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Homopolymer tail-mediated ligation PCR: a streamlined and highly efficient method for DNA cloning and library construction
David W. Lazinski and Andrew Camilli
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Supplementary Material

Figure 1.  Schematic diagram of homopolymer tail-mediated ligation PCR (HTML-PCR). (Click to enlarge)

After oligo(dC) tail addition, a chimeric oligonucleotide with a defined sequence X at its 5′ end and 4–7 complementary deoxyguanosines (7 is optimal [Supplementary Figure S2]) at its 3′ end is annealed to the homopolymer tail and joined to the 5′ end of the opposing strand using T4 DNA ligase. Due to the stable nature of the seven dC:dG base pairs, this ligation event is extremely efficient. The DNA is next amplified by PCR using the same oligonucleotide used for ligation as the forward primer, and a chimeric reverse primer composed of Y’ at its 5′ end and 16 complementary deoxyguanosines at its 3′ end that are used to prime DNA synthesis from the oligo(dC) tail.

The reverse primer can anneal to and prime from anywhere along the homopolymer tail. In the absence of a chain terminator, the tail length generated can exceed hundreds of nucleotides (Supplementary Figure S1). By using ddCTP in the tailing reaction, the contribution of poly(dC) to the final product is effectively limited. Although either titration of TdT or reduction of reaction time could also be used to limit tail length, we found that the use of chain terminators in the context of excess enzymatic activity yielded the most precise and reproducible results (Supplementary Figure S1 and data not shown). Here HTML-PCR was used exclusively to generate Illumina sequencing libraries. The complete details of each enzymatic reaction together with oligonucleotide andsequencing primer sequences are provided in the Supplementary Materials and Methods section. Some bioinformatic methods of analysis were previously described (6) and additional detail is provided in the Supplementary Materials and Methods section.

Results and discussion

We first tested the utility of HTML-PCR by using the method, in conjunction with MPS, to determine the sequence of a previously unsequenced bacterial strain, V. cholerae E7947. After fragmenting the genomic DNA by high intensity sonication, DNA concentrations over a range of four orders of magnitude (100–0.01 ng) were individually blunted, 5′ end phosphorylated and treated with TdT in the presence of a 19:1 ratio of dCTP:ddCTP to generate 3′ oligo(dC) tails averaging 20 nucleotides in length. The tailed substrate was then ligated to the chimeric oligonucleotide olj623, which has seven dG nucleotides at its 3′ end and a sequence required for Illumina sequencing at its 5′ end. Finally, the products of this reaction were amplified by PCR using primers olj623 and a barcode-containing primer that contains sixteen dG nucleotides at its 3′ end and a second sequence required for Illumina sequencing at its 5′ end. The reactions with 1–100 ng of input template yielded a range of products from approximately 150–1000 bp (Figure 2, lanes 1, 6–8 and 11–13). Twelve cycles of PCR were sufficient only for the highest amount (100 ng) of input genomic DNA (Figure 2, lane 1), while 24 cycles was sufficient for input amounts down to 1 ng (Figure 2, lanes 6–8). For the lowest input amounts (0.1 and 0.01 ng), visible products were only observed in the 36 cycle samples (Figure 2, lanes 14 and 15): However, the size range of the resulting products was distinctly lower than in the other lanes. MPS revealed that the products in lanes 14 and 15 were a mixture of bona fide V. cholerae sequences and unintended sequences derived from primers and contaminating human (possibly investigator) DNA (see below).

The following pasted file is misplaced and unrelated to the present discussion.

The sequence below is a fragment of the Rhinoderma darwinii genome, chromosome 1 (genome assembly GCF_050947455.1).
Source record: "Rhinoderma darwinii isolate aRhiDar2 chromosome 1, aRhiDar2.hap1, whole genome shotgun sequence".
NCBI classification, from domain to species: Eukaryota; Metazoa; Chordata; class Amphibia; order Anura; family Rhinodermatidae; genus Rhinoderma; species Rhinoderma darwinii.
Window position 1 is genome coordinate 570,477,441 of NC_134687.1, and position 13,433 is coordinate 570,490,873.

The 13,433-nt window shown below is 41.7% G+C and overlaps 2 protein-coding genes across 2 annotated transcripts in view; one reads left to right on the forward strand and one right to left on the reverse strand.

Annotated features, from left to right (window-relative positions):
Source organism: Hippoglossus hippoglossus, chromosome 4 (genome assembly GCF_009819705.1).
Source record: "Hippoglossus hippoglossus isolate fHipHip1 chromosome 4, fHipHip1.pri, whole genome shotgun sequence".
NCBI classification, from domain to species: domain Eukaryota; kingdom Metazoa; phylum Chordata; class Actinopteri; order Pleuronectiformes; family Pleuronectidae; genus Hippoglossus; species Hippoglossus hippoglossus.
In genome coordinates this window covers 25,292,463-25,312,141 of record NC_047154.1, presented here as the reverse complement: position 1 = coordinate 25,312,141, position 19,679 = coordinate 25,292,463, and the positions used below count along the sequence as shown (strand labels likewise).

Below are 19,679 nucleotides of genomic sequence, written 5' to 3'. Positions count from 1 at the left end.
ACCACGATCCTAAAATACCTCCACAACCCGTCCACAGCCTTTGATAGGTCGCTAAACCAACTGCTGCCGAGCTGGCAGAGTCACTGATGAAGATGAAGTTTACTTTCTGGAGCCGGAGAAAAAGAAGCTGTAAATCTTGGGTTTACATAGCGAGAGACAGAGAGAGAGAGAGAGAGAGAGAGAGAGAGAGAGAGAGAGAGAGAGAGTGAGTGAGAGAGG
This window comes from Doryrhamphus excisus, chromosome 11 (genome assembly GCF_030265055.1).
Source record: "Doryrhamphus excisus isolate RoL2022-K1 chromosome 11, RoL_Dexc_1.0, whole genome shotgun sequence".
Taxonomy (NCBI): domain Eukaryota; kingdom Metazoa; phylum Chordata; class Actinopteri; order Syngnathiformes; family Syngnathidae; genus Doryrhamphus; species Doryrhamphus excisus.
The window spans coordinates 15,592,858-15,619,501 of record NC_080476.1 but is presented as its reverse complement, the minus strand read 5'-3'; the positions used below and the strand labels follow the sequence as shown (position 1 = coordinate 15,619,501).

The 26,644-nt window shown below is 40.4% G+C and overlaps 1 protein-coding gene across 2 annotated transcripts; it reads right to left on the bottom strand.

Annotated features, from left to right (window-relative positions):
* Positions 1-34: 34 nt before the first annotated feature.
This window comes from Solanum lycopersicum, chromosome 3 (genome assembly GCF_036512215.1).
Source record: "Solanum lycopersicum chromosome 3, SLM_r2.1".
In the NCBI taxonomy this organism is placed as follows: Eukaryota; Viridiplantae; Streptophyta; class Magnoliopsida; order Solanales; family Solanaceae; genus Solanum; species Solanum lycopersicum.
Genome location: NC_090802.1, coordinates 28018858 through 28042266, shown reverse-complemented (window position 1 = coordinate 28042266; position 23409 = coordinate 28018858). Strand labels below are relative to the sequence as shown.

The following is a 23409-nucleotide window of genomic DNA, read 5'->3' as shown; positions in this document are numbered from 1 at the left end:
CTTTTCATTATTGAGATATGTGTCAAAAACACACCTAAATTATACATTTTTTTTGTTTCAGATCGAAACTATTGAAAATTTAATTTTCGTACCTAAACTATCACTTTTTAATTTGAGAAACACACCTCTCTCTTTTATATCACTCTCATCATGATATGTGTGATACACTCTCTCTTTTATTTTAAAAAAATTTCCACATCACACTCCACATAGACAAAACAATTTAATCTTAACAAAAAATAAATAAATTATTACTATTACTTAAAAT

Figure 2.  Sensitivity of HTML-PCR usingVibrio choleraegenomic DNA. (Click to enlarge)

Samples from Figure 2, lanes 11–15 were subjected to Illumina sequencing and the resulting sequences were aligned to the complete genome sequence of a closely related V. cholerae reference strain, N16961 (7). We also used conventional adapter ligation-mediated Illumina library preparation to sequence E7946. We found that when compared with the published sequence of the N16961 reference strain, the E7946 sequence contained 92 single nucleotide polymorphisms (SNPs) and 100 deletion/insertion polymorphisms (DIPs)(Supplementary Tables S1 and S2). For the samples from Figure 2, lanes 11–13, 96.8%, 94.6% and 68.1% of the raw unfiltered sequencing reads could be mapped to the N16961 reference genome respectively. After filtering for quality, 99.7%, 99.1% and 89.5% of the respective reads were mapped to the reference sequence. Importantly, all of the SNPs and DIPs observed with the conventional Illumina library preparation were observed with the samples from Figure 2, lanes 11–13. In other words, the traditional method and HTML-PCR yielded identical results; however, while 5 µg of genomic DNA were used to prepare the traditional library, 5,000 fold less DNA (1 ng; Figure 2, lane 13) was needed for preparation by HTML-PCR. For the samples from Figure 2, lanes 14 and 15, even after the reads were filtered for quality, only 56.9% and 11.0% respectively were mapped to the N16961 genome. Still, there was sufficient data from each sample to cover greater than >99% of the E7946 genome and >90% of the SNPs were detected. Therefore, HTML-PCR was at least partially successful down to 0.01 ng of input DNA, which is 100,000–500,000-fold less than that recommended by Illumina for their adapter-based method. Although smaller amounts of starting material can be used in different adapter-based methodologies, including the standard Illumina approach, HTML-PCR is clearly effective at concentrations well below those employed with these methods.

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